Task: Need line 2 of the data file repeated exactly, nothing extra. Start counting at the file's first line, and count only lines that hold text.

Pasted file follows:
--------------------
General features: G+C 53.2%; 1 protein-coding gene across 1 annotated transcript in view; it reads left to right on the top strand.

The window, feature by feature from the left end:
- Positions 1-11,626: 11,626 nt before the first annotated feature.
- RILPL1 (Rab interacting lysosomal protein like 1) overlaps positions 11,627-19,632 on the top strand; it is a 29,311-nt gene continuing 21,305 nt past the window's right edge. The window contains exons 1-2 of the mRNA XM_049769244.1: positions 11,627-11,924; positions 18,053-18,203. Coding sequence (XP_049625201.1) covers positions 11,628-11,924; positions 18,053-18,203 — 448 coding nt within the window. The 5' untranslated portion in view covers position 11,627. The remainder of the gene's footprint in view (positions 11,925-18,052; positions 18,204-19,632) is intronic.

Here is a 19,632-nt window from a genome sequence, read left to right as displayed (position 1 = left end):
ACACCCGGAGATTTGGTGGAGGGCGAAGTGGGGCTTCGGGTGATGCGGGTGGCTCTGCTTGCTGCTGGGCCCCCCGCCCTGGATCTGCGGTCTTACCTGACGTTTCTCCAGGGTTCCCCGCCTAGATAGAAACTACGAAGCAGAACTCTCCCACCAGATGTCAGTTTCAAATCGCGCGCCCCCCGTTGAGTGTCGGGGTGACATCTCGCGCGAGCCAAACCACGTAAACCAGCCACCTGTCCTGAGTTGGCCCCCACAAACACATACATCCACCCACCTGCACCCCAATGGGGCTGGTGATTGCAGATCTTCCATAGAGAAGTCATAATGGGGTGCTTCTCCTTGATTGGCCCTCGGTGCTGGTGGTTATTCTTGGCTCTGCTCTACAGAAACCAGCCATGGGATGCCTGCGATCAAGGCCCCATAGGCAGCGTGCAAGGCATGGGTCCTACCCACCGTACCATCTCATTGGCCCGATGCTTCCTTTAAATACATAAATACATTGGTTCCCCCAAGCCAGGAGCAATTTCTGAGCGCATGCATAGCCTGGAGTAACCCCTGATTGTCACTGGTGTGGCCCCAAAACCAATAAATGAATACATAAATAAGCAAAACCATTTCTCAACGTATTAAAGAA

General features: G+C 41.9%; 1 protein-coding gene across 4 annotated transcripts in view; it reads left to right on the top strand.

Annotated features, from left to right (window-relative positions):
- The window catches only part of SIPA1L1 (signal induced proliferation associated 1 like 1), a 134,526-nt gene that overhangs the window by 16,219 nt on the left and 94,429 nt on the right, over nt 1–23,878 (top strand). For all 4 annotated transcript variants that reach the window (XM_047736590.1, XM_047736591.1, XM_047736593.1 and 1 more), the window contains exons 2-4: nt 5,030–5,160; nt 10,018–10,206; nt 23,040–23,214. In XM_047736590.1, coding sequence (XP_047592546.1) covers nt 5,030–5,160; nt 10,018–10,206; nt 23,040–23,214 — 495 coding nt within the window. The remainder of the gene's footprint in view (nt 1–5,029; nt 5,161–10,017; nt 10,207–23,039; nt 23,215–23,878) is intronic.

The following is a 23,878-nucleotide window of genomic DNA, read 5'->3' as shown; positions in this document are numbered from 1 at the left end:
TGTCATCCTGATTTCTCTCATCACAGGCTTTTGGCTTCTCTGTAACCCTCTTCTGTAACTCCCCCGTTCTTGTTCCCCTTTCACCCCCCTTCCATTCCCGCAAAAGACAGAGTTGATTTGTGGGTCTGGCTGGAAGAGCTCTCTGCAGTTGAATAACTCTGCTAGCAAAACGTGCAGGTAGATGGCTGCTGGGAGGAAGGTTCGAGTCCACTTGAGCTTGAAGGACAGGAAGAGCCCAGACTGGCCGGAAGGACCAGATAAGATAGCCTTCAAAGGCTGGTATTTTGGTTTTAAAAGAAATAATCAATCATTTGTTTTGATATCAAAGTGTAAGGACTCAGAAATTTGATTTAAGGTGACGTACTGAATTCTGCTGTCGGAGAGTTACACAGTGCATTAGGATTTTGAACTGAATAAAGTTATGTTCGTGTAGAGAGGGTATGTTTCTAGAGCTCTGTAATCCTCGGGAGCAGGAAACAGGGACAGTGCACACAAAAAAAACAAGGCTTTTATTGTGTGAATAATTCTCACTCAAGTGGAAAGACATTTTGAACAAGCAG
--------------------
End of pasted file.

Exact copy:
The window, feature by feature from the left end: